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Ag Companies Love Consumers (And Farmers, Too)

The big ag companies believe more than ever that their business depends on delivering to consumers and farmers.

“Take it to the farmer.” Those words were spoken by Norman Borlaug, the father of the “Green Revolution” and the namesake behind the World Food Prize, held this week in Des Moines.

Borlaug’s quote might be changing these days, based upon the words of two of the leading companies in agriculture, Bayer (after acquiring Monsanto) and Corteva Agriscience.

These agriculture companies are broadening their missions. They see a world with a growing food demand, a growing attention on food security, and – at least in America – a growing attention on how food is raised and produced.

Some examples, as quoted on the stage in downtown Des Moines:

  • Jim Collins, the chief operating officer for Corteva Agriscience, the agriculture division of Dow DuPont, was instrumental in shaping the new company, which will spin off into its own entity in June 2019. Collins says the focus on the consumer is in Corteva's core mission: “Putting the farmer and the consumer at the heart of everything we do.”
  • The consumer also is on top of mind for Bayer. According to Liam Condon,  president of Bayer Crop Science: “We want to shape agriculture for the benefit of farmers, consumers, and the environment.”
  • Robb Fraley, the former chief technology officer for Monsanto, also emphasized the importance of the consumer to agriculture. He tweaked Borlaug’s original quote, as well: “Take it to the consumer, in order to get it to the farmer.”

Corteva CEO James Collins
All of the executives linked their ongoing – and growing – research and development pipeline, but emphasized sustainability – a key concern of consumers around the globe.

“We are in the midst of an ag revolution,” Collins said, one that is “every bit as groundbreaking as the Green Revolution in the 1970s.” He described the current wave of innovation as the “defining force in many of our lifetimes.”

Collins outlined 4 areas of collaboration inside Corteva:

  1. “Bringing the outside in.” This is how he describes bringing outside innovation inside the walls of Corteva. “We don’t have all the answers,” Collins said, saying he plans to get help from farmers, startups, consumers, and business partners through the “Open Innovation Portal” from Corteva. His examples included CRISPR technology, avocadoes that last longer on shelves, and seeds more resistant to pathogens – even drones in rural Africa operations for microdosing crops with just enough crop protection.
  2. Promoting science-based decision making. “We have to be relentless in engaging consumers.” Building trust with regulators and consumers has never been more important, he said.
  3. Education to better prepare future farmers – especially smallholder farmers.
  4. The global water challenge. Current water supplies will only supply 60% of the demand in the future. “We must take ownership for water issues. The challenges are real,” he said, but there’s also a great business opportunity in solving the water issues.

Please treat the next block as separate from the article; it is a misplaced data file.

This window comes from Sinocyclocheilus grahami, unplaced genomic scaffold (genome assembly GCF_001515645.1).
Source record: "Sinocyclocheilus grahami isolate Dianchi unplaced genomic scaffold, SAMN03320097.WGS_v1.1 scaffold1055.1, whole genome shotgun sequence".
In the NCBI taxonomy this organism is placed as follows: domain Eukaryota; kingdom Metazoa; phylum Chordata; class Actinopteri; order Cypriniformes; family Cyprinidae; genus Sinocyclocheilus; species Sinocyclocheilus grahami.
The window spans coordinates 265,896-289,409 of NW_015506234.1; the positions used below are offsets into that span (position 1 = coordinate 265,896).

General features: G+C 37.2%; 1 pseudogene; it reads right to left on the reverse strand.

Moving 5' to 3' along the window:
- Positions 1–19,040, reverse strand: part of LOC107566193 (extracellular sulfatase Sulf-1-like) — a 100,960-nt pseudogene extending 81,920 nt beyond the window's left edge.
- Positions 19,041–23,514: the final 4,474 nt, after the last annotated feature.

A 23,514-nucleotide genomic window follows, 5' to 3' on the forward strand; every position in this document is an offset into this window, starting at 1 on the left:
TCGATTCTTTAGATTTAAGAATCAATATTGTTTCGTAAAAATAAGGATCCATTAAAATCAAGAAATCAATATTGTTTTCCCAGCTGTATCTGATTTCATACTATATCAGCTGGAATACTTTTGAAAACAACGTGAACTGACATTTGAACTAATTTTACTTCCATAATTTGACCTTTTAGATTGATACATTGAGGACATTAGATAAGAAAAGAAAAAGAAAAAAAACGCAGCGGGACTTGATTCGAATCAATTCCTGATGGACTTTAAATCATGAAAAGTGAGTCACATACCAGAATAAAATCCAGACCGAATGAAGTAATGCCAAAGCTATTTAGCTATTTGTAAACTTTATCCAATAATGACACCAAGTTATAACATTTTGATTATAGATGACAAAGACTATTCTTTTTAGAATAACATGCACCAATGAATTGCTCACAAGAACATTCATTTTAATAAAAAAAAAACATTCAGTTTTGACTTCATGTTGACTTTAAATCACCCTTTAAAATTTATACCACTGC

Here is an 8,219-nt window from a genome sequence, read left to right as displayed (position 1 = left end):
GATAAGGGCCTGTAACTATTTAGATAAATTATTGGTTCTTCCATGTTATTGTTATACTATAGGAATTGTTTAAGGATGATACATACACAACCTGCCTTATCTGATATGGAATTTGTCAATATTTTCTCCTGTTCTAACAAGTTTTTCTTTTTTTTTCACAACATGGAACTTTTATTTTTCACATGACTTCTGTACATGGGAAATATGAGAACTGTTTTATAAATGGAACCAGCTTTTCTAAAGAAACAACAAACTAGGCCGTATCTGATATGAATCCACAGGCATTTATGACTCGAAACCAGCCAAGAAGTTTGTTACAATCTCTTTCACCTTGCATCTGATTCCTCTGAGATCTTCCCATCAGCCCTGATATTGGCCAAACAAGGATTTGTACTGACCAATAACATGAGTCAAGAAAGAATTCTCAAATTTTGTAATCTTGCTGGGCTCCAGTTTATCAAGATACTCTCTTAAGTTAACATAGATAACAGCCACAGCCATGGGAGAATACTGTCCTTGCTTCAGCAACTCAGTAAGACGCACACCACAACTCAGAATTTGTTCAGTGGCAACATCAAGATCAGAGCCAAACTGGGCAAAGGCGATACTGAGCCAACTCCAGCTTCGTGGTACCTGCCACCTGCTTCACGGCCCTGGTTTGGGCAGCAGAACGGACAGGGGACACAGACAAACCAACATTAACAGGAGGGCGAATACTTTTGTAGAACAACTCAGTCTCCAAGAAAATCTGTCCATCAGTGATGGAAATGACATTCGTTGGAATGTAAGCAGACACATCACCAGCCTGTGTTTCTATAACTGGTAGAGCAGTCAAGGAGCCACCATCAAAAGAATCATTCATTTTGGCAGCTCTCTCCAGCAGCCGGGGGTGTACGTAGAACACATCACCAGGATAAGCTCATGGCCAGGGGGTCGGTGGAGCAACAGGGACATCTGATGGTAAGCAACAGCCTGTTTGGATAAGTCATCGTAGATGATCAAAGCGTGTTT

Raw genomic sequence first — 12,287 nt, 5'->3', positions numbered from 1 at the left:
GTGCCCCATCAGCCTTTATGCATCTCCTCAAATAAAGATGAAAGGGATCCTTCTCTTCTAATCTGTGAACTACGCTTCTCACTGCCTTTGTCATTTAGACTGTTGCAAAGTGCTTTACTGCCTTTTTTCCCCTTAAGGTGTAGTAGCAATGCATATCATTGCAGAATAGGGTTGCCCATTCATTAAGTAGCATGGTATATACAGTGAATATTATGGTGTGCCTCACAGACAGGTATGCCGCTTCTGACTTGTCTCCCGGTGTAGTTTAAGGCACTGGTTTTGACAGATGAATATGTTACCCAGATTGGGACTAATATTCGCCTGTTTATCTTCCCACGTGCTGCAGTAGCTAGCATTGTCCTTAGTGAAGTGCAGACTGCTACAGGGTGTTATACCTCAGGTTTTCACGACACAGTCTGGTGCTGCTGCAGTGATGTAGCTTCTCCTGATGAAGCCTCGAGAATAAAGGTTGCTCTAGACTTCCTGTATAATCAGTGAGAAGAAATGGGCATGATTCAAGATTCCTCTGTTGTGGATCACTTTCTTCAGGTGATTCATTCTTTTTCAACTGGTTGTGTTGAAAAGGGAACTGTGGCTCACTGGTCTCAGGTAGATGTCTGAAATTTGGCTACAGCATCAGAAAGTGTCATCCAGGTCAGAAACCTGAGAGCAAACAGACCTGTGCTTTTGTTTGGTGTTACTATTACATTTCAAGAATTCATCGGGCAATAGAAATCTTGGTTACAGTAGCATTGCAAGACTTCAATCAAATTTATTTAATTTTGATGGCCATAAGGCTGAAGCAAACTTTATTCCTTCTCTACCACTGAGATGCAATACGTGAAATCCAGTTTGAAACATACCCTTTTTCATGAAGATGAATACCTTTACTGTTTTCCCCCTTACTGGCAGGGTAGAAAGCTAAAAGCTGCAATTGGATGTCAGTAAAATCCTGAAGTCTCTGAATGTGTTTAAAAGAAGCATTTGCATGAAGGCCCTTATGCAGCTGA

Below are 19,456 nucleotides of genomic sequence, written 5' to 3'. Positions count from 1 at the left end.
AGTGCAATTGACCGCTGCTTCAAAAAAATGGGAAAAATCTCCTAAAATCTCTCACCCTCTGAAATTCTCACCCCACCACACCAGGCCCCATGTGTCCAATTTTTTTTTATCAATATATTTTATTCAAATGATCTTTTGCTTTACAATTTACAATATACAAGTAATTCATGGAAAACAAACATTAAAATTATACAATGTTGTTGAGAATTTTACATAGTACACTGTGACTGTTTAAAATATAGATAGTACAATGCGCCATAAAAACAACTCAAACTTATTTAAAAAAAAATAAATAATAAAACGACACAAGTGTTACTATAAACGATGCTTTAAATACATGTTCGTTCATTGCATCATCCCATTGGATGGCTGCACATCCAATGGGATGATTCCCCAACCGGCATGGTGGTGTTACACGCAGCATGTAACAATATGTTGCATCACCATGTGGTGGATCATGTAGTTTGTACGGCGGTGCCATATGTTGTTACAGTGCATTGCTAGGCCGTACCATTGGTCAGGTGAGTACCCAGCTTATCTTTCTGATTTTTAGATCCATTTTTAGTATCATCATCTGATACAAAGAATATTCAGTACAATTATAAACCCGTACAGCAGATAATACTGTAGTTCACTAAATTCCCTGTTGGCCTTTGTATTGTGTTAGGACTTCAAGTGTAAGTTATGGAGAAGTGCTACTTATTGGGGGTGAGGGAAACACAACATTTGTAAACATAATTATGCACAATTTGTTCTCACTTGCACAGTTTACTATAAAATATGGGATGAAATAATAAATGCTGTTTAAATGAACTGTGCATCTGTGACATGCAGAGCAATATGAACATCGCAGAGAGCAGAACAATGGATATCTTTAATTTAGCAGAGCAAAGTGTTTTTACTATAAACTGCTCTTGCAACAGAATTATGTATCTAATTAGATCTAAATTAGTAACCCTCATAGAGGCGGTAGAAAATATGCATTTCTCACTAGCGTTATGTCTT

Corteva believes that ag will build stronger economies and communities across the globe, and making the “planet healthier and freer of conflict.”

Liam Condon
Condon, like the others, stressed the need for innovation, and that agricultural companies cannot do it all alone. “We firmly believe we need more innovation,” he said, liking innovation to improving global goals. “If you’re progressing on agriculture, you will be progressing on the U.N. sustainable development goals.”

The secret sauce for Bayer is the ability integrate their newly combined assets: seeds & traits (from Monsanto), crop protection (from Bayer), and technology solutions (from Climate Corporation). “We need a lot more innovation than just Bayer alone. We have to reach out beyond our own lands and fields,” Condon said.

He gave examples of Bayer’s blueprint for innovation:

  • “Breakthrough innovation” such as Climate Corp.’s “Field View” product, which integrates data from more than 40 suppliers and integrators. Condon believes that this data-intensive agriculture can change to an “outcomes based” environment, vs. an “inputs based” environment. What does that mean? It could be that companies move to a guarantee of yield, for example.
  • “Open innovation” such as Bayer’s partnership to eradicate malaria with other competitors – an example he highlighted to reach outside its own walls to collaborate to solve the world’s problems.
  • “Social innovation” that Bayer is undertaking to improve the health, nutrition, and livelihoods of smallholder farmers across the globe.

But Condon said the proof isn’t just words spoken on a stage at a global food conference:  “The currency of trust is transparency,” he said. “Just making statements won’t work. We’ll be judged on how we behave.”

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